The area was fenced off, he said, while the shipping containers were outfitted with electronics equipment and then loaded on to the barge with a crane. He estimated that about 40 welders worked on the structure, but would not reveal any details.

“It was a phenomenal production,” Mr Jessup said. “None of them would tell  us anything.”

Over the weekend, the Bay Area news station Kpix reported that the barge might be a mobile store for a new line of high-tech eyewear, Google Glass, designed to travel from city to city via the coast and rivers.

The search giant is sufficiently concerned about keeping its latest venture a secret, however, so that even US government officials have been legally prevented from disclosing any details about the barges and their contents. At least one coast guard employee and an inspector for a California state government agency have signed non-disclosure agreements with Google.

Start your day with The Independent, sign up for daily news emails
Have you tried new the Independent Digital Edition apps?
ebooks
ebooksAn introduction to the ground rules of British democracy
Latest stories from i100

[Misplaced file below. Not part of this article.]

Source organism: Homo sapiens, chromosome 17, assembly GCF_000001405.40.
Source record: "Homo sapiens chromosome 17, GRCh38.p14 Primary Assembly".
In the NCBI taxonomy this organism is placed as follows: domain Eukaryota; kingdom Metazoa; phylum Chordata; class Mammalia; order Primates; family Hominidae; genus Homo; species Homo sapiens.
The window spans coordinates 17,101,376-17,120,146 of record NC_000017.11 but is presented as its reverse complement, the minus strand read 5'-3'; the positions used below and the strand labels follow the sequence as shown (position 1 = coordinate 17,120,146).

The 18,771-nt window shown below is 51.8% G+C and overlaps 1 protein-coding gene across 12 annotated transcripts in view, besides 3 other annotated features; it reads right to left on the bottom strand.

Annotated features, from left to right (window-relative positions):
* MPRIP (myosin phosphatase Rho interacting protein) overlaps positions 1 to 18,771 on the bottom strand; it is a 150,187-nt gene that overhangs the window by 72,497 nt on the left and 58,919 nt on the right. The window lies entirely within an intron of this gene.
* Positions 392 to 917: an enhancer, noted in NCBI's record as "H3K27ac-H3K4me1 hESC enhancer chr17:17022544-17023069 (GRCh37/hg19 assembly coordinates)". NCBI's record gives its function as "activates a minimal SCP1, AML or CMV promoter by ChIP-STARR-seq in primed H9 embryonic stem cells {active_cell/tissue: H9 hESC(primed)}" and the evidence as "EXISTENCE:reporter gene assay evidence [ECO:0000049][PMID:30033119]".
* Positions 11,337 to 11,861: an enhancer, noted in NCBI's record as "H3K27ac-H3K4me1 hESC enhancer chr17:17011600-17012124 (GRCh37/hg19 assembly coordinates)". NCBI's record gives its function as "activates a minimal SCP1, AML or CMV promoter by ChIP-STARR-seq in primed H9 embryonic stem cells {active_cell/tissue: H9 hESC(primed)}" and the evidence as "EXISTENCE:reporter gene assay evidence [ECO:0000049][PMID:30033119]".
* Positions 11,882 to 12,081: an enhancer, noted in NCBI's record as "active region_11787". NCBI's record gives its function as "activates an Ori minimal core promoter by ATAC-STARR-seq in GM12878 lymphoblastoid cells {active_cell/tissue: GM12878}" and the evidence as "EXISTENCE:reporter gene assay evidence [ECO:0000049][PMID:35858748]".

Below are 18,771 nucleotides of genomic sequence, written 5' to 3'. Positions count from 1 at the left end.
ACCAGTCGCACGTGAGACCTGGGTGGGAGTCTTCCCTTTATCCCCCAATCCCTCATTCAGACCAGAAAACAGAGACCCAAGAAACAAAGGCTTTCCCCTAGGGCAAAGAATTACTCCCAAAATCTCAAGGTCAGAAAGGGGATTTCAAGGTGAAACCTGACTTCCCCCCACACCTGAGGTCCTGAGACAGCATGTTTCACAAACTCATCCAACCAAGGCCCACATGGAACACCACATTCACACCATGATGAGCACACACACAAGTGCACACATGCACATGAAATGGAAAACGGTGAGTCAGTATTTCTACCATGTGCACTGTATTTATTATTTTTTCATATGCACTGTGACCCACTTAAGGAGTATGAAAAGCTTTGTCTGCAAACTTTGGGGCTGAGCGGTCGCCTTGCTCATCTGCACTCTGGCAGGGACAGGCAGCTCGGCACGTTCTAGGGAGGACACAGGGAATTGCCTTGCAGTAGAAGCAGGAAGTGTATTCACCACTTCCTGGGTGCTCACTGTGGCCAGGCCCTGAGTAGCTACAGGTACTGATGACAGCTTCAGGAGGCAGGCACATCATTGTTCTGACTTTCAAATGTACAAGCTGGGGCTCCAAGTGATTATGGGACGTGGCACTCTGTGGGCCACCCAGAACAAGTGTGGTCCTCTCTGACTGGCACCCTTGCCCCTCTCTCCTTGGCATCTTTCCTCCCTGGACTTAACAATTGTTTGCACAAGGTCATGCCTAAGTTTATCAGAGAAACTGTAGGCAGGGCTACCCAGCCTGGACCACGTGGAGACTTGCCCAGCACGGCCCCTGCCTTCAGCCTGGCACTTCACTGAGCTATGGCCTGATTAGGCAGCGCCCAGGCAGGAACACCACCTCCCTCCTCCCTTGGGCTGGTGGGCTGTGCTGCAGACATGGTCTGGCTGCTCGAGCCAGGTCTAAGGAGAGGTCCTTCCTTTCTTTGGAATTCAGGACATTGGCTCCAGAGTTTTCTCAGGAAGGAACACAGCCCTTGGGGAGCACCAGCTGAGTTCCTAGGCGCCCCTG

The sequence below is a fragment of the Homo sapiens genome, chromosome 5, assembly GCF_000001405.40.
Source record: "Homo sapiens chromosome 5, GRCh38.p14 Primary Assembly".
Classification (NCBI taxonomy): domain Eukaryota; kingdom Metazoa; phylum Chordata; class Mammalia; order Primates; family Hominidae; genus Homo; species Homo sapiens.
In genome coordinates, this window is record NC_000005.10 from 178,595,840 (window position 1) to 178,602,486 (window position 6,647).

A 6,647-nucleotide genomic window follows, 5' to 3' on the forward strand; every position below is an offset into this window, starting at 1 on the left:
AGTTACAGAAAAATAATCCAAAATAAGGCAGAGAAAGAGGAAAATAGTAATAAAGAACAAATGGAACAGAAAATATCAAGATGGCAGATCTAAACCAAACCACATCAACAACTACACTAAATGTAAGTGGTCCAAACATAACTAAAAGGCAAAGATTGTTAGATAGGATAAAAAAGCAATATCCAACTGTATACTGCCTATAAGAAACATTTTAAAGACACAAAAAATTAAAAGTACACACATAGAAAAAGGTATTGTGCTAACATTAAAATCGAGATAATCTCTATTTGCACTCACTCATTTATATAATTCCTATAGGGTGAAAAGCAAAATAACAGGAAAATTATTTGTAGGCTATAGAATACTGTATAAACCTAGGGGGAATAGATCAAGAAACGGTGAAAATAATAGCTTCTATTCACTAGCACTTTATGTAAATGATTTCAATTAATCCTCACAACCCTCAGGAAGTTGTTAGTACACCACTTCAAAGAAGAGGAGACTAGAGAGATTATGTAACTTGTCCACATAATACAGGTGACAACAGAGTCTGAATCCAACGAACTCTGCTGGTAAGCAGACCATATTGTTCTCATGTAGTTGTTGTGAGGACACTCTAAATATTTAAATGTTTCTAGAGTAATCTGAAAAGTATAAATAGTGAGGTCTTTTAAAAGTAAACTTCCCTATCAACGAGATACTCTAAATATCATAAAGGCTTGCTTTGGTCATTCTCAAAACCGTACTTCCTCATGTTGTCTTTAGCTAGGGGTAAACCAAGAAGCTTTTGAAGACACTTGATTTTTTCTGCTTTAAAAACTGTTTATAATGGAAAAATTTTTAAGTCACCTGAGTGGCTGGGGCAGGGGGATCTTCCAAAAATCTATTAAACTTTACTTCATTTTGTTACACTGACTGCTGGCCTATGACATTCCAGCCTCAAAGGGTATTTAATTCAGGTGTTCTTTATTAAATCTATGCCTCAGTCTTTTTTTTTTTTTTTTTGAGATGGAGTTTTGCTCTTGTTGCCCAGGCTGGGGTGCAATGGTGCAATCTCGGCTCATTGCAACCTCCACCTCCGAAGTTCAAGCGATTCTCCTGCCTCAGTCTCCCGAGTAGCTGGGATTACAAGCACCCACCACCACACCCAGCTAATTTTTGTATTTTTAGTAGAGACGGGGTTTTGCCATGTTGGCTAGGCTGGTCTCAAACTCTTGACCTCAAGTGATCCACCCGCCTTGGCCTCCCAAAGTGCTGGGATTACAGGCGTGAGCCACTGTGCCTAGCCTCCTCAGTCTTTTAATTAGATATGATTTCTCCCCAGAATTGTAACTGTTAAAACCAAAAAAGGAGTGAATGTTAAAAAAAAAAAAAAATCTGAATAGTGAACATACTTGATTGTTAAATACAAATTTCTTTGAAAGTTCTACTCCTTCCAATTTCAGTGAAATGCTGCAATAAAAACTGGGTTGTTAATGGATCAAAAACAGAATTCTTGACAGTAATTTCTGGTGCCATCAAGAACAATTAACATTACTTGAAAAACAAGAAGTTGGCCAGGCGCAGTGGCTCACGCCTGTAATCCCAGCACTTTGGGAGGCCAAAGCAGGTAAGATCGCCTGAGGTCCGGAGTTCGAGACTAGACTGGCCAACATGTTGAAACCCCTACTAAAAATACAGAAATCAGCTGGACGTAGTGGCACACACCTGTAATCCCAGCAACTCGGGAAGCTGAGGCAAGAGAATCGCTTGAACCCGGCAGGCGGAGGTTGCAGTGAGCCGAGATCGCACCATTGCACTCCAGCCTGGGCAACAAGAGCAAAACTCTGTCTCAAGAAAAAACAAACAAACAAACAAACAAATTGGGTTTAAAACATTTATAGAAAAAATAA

Have you tried new the Independent Digital Edition apps?
SPONSORED FEATURES
Independent Dating
and  

By clicking 'Search' you
are agreeing to our
Terms of Use.

iJobs Job Widget
iJobs General

Recruitment Genius: Female Care Worker

£7 - £8 per hour: Recruitment Genius: This expanding, vibrant charity which su...

Recruitment Genius: Parts Supervisor & Advisor - Automotive

£16500 - £30000 per annum: Recruitment Genius: One of the South East's leading...

Recruitment Genius: Housing Assistant

£16819 - £21063 per annum: Recruitment Genius: This is an opportunity to join ...

Recruitment Genius: Sales Account Manager - OTE £60,000

£35000 - £60000 per annum: Recruitment Genius: In 2014, they launched the worl...